Ekurhuleni's jobless rate strains municipality
ONE rate-paying household in the Ekurhuleni metropolitan municipality subsidises three non-paying households.
The municipality expects this worrying situation to get worse over the next two to three years when the number of households being subsidised will double to six while the number of rate-paying households will remain the same.
This comes after a startling revelation was made indicating that Ekurhuleni's unemployment rate outstripped the national rate, which currently stood at about 24%.
The member of the mayoral committee for finance in the municipality, Moses Makwakwa, said this situation could hamper Ekurhuleni's financial sustainability.
To combat the debilitating effects of poverty and its potential impact on the municipality's financial viability, Makwakwa urged residents who qualified to register as indigents.
Makwakwa also announced that the indigent relief period would be extended from the current 24 months to 36 months while pensioners and other categories of people could, in future, be given permanent indigent status.
A further R20-million will be set aside to "support economic activities to stimulate and develop township economies and R8-million for a programme leading to the revitalisation of the manufacturing sector.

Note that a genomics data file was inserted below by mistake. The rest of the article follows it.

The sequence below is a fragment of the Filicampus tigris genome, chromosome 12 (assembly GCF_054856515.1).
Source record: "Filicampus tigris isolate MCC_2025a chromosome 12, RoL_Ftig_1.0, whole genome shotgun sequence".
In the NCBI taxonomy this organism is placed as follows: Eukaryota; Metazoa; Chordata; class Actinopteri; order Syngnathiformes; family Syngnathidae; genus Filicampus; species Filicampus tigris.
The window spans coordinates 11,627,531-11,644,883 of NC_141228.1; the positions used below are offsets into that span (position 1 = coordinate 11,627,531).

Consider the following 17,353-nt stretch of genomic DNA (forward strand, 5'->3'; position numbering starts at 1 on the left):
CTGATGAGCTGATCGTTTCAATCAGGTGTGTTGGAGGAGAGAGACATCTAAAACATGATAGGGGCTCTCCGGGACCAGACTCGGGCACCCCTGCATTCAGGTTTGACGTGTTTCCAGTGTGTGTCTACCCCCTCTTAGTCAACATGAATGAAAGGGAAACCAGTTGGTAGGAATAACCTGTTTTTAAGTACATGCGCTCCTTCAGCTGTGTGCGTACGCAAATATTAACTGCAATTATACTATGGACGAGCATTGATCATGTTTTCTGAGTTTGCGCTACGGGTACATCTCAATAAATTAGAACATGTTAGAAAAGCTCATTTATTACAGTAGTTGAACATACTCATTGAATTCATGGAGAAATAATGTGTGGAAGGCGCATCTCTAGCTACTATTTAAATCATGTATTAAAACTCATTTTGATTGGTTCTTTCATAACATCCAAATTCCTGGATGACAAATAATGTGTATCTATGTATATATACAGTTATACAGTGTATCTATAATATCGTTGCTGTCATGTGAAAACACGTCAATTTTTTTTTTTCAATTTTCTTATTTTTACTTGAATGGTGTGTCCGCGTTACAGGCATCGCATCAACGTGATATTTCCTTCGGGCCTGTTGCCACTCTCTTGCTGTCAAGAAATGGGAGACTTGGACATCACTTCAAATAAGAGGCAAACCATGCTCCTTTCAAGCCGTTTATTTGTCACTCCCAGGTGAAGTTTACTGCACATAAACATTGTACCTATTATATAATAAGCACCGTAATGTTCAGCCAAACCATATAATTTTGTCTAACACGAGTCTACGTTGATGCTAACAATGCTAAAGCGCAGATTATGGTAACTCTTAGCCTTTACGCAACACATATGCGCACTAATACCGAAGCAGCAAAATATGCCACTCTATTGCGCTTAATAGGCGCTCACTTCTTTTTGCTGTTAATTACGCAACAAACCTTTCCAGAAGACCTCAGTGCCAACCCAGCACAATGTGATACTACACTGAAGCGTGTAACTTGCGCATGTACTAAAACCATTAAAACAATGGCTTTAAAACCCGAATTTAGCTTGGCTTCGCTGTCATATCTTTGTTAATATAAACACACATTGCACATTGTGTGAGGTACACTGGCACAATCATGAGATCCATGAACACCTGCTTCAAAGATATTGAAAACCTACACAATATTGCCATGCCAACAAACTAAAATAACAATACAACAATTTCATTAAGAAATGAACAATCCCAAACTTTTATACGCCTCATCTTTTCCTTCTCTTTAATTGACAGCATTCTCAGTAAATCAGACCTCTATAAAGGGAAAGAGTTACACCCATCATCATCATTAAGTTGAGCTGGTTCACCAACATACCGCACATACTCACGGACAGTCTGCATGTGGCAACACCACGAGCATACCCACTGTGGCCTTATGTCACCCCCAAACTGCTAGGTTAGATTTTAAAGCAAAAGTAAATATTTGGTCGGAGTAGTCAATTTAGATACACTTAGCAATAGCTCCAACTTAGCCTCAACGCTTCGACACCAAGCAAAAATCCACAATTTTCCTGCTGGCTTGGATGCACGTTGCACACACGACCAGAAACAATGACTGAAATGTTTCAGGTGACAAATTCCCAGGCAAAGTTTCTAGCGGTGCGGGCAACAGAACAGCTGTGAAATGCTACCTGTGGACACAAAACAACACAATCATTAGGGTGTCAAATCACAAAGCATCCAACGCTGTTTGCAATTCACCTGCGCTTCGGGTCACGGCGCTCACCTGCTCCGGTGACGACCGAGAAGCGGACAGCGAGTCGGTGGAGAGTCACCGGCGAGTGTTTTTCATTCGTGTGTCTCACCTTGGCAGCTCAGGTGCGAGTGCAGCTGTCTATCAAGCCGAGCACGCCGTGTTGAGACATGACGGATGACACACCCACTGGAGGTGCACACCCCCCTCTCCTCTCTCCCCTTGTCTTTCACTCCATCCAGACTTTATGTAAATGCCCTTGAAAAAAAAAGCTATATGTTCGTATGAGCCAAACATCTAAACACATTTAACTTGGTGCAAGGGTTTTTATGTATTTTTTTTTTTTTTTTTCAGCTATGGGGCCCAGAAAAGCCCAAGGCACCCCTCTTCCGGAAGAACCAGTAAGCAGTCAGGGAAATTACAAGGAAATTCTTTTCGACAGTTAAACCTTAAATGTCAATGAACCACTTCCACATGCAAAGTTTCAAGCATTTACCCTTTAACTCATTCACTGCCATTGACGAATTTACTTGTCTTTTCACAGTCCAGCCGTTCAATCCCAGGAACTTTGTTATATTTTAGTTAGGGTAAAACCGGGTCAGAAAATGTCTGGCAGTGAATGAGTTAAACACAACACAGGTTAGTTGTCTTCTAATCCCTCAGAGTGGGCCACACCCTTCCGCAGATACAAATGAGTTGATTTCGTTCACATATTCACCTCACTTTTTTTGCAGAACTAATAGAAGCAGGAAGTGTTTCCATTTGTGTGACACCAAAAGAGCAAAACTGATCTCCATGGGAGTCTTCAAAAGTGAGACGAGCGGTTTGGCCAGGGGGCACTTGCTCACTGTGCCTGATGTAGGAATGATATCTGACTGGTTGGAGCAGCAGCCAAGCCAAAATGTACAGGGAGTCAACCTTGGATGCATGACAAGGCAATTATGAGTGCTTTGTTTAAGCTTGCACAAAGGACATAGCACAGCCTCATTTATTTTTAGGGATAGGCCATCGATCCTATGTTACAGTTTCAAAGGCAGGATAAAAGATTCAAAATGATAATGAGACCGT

But Ekurhuleni's grand vision takes place against a background of stunted economic growth and a shocking skills shortage.
Makwakwa said the current economic growth rate "is insufficient to reduce unemployment" but that a glaring skills shortage also hampered the city's job creation plans.
"... only 8% of the Ekurhuleni population has more than a matric certificate, of which only 58000 have university degrees," said Makwakwa.
"A total of 92% of the unemployed in the region require unskilled or semi-skilled job opportunities."
Despite this bleak reality, Ekurhuleni managed to generate R23.8-billion in revenue.
The city's capital budget for the 2012/2013 financial year stood at R2.6-billion, with roads and storm-water getting the lion's share at R581-million.
Water and sanitation as well as energy also received larger allocations at R410-million and R398-million respectively.
Transport, human settlements, health and social development would each receive R86-million, R78.3-million, R115.2-million, respectively.